Media Arts Program
 

Monday, February 18 at 7:00 p.m.

$8 general, $6 students/seniors, $5 members

To learn more about the benefits of becoming a member, please click here.

Cultivate Cinema Circle, Torn Space Theater, & Hallwalls present

The Film by John Cassavetes: The Killing of a Chinese Bookie

(Written & Directed by John Cassavetes, 1978 Director's Cut, 108 minutes)

In conjunction with Torn Space Theater's staging of their original adaptation of John Cassavetes' 1976 screenplay and film, Cultivate Cinema Circle and Hallwalls are presenting one screening of Cassavetes' 1978 director's cut of the film. (Torn Space Theater's production runs Thursdays, Fridays, & Saturdays, February 15–March 9, and Sunday, March 10. Tickets and production details at www.tornspacetheater.com Use discount code CCC19 to get an exclusive 15% off your Torn Space Theater ticket purchase for their adaptation.)

The film stars Ben Gazzara (Anatomy of a Murder, Cassavetes' Husbands, and Tales of Ordinary Madness, as a fictionalized version of poet Charles Bukowski), Seymour Cassel (who also starred in Cassavetes' Shadows, Too Late Blues, Faces, Minnie and Moskowitz, and Love Streams), Timothy Carey (who memorably appeared in Stanley Kubrick's The Killing and Paths of Glory, with Marlon Brando in The Wild One and One-Eyed Jacks, and in East of Eden), and Azizi Johari as Rachel. (Johari's other most notable appearance in filmdom is as the model in both posters hanging on the walls of "Dick Halloran's" [Scatman Corothers] room in Kubrick's The Shining.)

"Of all the key figures involved in American independent cinema over the last 50 years or so, the late John Cassavetes was certainly one of the most interesting and enigmatic. When he wasn't creating seminal, free-form abstract work that defined an entire genre, he seemed content to use his brooding good looks to secure acting gigs in a variety of films, encompassing glossy, big budget mainstream outings such as The Dirty Dozen (1967) and Rosemary's Baby (1968)… No doubt the prime motivation for Cassavetes' participation in such films was money, and if those salaries bought him some time and artistic freedom, and helped bankroll mini-masterpieces like The Killing of a Chinese Bookie, then all the better. Despite the film's art-house credentials, The Killing of a Chinese Bookie is perhaps Cassavetes' most conventional work, and it seems incomprehensible that it was panned upon its initial release, before a hasty re-edit by the director addressed its perceived deficiencies.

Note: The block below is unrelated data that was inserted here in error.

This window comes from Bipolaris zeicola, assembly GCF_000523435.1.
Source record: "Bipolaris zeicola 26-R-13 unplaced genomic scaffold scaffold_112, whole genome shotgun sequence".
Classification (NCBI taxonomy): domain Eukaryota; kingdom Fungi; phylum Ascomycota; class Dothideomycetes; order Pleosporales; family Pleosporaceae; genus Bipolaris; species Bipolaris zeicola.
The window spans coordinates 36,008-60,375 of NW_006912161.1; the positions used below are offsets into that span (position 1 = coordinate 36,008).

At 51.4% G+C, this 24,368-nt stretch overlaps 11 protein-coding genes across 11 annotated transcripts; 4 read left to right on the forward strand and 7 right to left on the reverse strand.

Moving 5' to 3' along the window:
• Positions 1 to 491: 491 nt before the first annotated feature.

"Shot in 1976, The Killing of a Chinese Bookie stars Ben Gazzara as Cosmo Vittelli, the proud owner of the Crazy Horse West nightclub on Sunset Strip. Surrounded by a seedy nocturnal world of petty criminality, things turn serious when, after losing heavily at the gambling table, he finds himself in debt to local gangsters… As his situation worsens, we genuinely feel for Vittelli. His coterie of dancing girls from the club represents a kind of surrogate family to him, and the way he clings to them for emotional stability is quite endearing. Moreover, whilst it's difficult to truly warm to him due to his social pretensions, his arrogant chutzpah, and his gambling problem, his primary motivation is nevertheless borne of a simple need to survive and succeed, unlike the avaricious, wealthy and ruthless criminals that circle him like dead-eyed sharks, always on the scam…

"A classic noirish study of the lethal combination of masculine pride and arrogant self-destruction, the film's subtle and very naturalistic tone is similar to Mean Streets, Martin Scorsese's excellent examination of Catholic guilt and the fallibility of criminals. This similarity is no coincidence, either: Scorsese and Cassavetes had together formulated a treatment for The Killing of a Chinese Bookie several years previously, during an editing session on Scorsese's film, and indeed Cassavetes even claimed to have completed the script for The Killing of a Chinese Bookie with the sole intention of handing it over to Scorsese to direct.

"Interestingly, both The Killing of a Chinese Bookie and Mean Streets are a long way from the terrific, elaborate, and expensive crime films that Scorsese would come to direct twenty years or so later. By then, Scorsese was more interested in deconstructing the glamour, mythology, and iconography of famous and wealthy Mafia figures, rather than realism and the seamier, low-key experiences of small-time gangsters at street level." (Adrian Warren, Pop Matters, August 6, 2013).